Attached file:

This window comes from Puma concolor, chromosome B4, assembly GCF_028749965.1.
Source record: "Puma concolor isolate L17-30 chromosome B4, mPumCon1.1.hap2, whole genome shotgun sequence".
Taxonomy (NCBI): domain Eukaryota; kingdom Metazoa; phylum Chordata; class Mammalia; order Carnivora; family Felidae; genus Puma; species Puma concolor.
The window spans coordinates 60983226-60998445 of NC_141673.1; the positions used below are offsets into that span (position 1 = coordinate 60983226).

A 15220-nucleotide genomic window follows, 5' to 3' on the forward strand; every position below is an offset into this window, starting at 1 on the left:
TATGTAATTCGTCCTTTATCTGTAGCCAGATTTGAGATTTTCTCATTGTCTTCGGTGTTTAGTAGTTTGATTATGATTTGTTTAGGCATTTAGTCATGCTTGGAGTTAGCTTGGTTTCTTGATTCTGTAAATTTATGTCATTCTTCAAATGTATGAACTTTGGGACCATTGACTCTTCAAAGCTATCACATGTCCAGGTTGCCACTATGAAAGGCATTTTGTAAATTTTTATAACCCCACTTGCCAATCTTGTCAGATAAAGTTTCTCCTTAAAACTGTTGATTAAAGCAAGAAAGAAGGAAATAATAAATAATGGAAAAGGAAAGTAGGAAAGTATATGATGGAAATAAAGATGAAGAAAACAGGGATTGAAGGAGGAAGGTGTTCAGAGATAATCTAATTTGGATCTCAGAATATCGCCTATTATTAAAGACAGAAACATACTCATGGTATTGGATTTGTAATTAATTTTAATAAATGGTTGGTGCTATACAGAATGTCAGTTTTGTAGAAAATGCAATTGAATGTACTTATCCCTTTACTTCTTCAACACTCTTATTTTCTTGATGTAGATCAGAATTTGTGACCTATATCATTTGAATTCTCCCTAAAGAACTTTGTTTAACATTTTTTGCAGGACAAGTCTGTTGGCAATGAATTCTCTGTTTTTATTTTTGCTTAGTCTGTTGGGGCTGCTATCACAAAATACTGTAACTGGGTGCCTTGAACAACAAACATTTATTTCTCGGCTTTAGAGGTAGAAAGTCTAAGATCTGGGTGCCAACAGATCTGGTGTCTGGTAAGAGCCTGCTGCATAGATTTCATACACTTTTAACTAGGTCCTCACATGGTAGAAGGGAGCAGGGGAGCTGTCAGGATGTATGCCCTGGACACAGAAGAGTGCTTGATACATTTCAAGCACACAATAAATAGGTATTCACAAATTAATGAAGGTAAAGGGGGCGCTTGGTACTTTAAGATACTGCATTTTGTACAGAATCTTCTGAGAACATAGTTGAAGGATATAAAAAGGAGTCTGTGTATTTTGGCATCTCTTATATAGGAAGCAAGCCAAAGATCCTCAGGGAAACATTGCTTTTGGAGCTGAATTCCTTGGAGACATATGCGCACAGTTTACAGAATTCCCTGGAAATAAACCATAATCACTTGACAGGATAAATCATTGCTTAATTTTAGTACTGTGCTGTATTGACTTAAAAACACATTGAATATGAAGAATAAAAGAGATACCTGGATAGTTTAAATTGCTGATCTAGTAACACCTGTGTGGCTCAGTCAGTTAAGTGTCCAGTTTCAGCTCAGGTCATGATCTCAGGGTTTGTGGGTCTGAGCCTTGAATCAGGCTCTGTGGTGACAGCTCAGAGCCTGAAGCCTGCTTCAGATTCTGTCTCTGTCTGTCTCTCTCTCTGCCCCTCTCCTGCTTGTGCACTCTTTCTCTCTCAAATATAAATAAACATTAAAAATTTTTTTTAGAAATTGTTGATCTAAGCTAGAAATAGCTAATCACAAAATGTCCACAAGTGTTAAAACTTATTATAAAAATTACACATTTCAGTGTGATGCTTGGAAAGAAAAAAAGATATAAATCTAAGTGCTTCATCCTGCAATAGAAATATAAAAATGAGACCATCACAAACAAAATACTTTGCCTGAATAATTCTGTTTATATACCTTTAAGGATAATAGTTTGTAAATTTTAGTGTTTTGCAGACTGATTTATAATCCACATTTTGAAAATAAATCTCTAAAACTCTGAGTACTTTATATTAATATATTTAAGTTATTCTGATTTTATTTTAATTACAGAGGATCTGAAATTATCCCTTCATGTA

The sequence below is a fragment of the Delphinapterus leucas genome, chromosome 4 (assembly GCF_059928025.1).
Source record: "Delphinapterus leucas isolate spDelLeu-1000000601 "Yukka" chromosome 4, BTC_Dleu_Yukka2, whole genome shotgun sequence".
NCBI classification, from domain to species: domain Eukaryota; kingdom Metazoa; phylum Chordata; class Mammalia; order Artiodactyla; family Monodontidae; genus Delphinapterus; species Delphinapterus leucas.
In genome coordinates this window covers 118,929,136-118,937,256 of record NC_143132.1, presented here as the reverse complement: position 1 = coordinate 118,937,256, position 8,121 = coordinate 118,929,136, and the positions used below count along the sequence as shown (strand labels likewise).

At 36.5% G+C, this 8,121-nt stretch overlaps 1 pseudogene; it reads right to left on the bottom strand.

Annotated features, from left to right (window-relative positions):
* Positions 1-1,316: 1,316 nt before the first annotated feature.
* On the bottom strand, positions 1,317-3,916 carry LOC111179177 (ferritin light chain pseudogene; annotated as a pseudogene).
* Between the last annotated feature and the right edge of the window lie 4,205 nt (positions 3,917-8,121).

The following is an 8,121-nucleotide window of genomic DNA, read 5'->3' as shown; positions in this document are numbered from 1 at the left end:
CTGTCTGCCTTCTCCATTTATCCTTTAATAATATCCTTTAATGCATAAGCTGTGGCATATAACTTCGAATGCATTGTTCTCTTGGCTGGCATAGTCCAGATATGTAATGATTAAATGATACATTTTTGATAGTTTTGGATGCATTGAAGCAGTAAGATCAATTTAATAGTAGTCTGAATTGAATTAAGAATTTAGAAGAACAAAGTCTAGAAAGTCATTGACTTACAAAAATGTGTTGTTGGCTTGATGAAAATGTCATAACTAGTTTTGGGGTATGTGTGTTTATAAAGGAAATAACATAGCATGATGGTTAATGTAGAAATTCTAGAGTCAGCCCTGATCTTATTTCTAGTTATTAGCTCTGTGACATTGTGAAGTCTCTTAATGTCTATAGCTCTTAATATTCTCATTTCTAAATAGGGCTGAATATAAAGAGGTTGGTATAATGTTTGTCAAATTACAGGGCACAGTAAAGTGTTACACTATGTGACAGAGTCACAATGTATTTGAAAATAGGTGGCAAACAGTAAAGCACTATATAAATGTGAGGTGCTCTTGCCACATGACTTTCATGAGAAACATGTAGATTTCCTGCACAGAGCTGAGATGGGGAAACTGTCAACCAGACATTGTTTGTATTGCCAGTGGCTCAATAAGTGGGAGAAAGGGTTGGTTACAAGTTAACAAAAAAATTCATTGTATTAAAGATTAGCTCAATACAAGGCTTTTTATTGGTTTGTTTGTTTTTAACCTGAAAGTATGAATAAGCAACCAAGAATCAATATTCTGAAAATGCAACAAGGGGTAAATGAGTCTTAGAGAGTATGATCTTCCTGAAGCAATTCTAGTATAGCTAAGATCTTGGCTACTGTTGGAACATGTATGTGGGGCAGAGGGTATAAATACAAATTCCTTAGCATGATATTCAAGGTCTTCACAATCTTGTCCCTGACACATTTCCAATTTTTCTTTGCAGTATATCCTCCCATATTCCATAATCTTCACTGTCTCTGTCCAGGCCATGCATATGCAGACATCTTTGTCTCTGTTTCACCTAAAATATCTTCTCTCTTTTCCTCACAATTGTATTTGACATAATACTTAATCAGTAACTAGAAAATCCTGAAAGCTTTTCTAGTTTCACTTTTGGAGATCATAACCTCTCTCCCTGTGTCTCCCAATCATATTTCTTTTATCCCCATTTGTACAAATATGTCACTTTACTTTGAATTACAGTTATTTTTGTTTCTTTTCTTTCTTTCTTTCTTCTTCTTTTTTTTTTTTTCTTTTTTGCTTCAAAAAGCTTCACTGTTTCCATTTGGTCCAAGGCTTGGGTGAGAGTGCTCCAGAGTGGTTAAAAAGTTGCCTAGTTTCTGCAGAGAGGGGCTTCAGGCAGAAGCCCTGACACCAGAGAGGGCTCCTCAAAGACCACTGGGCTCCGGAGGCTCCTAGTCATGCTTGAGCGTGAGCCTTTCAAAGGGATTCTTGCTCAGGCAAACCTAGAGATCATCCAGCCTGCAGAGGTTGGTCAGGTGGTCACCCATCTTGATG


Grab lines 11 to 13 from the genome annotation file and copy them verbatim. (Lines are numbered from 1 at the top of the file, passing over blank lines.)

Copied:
At 36.5% G+C, this 8,121-nt stretch overlaps 1 pseudogene; it reads right to left on the bottom strand.

Annotated features, from left to right (window-relative positions):
* Positions 1-1,316: 1,316 nt before the first annotated feature.